Wednesday, October 29, 2008
Yesterday my students and I took a field trip to Sali on the island of Dugi Otok (Long Island). An hour and a half from Zadar, this village attracts tourists from all over the world during the summer season. Now, at the end of October, Sali has been mostly returned to the people who live here year-round, except for the occasional day on which they are invaded by thirteen library school students, a research assistant, and a visiting professor from the U.S.
We had gone to Sali to see its public library, part of the Zadar library system. We were met at the dock by Ante, the unconventional librarian for the island. Completely bald, wearing a black opera t shirt (from a performance of Wagner's Ring in Amsterdam), plaid cargo shorts, and black combat boots, he took us the few steps to his library which is small in physical size but gargantuan in its aspirations and energy.
Every inch of space is filled with something interesting to look at or do -- books, of course, CDs, DVDs, a flat-screen TV, piano and telescope (!), four computers, trophies, a few ratty armchairs and a sofa. Children's books are crammed into a closet. The walls and even the ceiling are covered with a crazy collage of pictures: the cast of the Lord of the Rings, old movie stars, historical photos of Sali, astronomical charts, photos of library events and library users -- anything and everything. When the weather is fine, Ante moves the library outside and hosts all kinds of events: pancake parties (pancakes, palacinkes, are very important in this part of the world), movie showings, pot luck dinners, talent shows, rallies before Croatian soccer matches (for one of which Ante's bald head was painted with the distinctive Croatian red and white checkerboard logo).
Ante seems quite cavalier about the infamous library "standards" which emanate from the Ministry of Culture and is happy to operate on a remote island far from bureaucratic oversight. He doesn't charge fines for overdue books and just assumes that the books will come back one day. They usually do. Once a couple of Swiss backpackers missed the boat back to Zadar. Ante let them sleep in the library. He hasn't waited for funding to come for a "Bibliobus" -- that's a bookmobile for those of you who don't speak Croatian. He just rigged up a kind of shelf in the back of a station wagon and used that to take books to the farther settlements on this long, narrow island.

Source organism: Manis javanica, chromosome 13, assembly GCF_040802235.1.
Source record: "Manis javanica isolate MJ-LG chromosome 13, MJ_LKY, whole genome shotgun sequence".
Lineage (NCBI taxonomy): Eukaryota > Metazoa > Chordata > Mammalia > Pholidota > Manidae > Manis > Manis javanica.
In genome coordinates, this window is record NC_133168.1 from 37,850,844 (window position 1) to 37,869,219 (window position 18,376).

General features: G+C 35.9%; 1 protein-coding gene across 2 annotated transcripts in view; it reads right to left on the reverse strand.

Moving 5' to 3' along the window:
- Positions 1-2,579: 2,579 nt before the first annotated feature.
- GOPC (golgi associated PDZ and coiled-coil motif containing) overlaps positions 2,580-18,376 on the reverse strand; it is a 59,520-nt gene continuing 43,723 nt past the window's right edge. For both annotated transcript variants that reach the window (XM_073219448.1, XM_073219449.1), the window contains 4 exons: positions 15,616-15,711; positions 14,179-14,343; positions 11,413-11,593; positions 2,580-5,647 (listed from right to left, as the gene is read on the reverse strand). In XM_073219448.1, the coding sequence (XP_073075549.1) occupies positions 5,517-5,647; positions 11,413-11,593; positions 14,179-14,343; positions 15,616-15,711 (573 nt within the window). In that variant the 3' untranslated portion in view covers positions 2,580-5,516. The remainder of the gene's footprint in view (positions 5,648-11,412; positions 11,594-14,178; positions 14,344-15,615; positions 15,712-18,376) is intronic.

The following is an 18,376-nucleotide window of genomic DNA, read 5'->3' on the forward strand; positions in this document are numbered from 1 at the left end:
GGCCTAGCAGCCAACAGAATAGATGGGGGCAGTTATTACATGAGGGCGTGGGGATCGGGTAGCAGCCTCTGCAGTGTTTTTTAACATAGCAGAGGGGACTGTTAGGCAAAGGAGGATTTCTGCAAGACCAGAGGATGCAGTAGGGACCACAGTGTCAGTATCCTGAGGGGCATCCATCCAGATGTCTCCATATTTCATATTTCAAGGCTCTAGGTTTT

Ante was born and raised on the island, living still in his boyhood home, a traditional Dalmatian house made of stone with a red tile roof. The students and I had an interesting discussion about whether anybody else could have achieved what he has done on the library. Do you have to have his insider knowledge and his larger than life personality? At first they thought that those were necessary prerequisites. But as we talked, we arrived at the conclusion that all that was necessary was a conviction to make the library an essential and organic part of the community -- and with sensitivity and commitment, any of us can do that.
Dalmatians tend to romanticize their islands where life is slower and more traditional than it is on the mainland. However, the opportunities to make a living on the islands are very few. Aside from tourism, which is seasonal, and a little fishing, there is not much to keep a young person in Sali. They must even commute to Zadar to attend high school.
Two of the students had connections on Sali and were able to get one of the traditional Dalmatian restaurants, a konoba, to open just to serve us lunch. We had the classic black risotto, a cabbage salad, battered and fried calamari, and local wine. We ate upstairs in a room with stone walls, the traditional green shutters and net curtains, wood beam ceiling. We ate and talked and toasted librarians everywhere.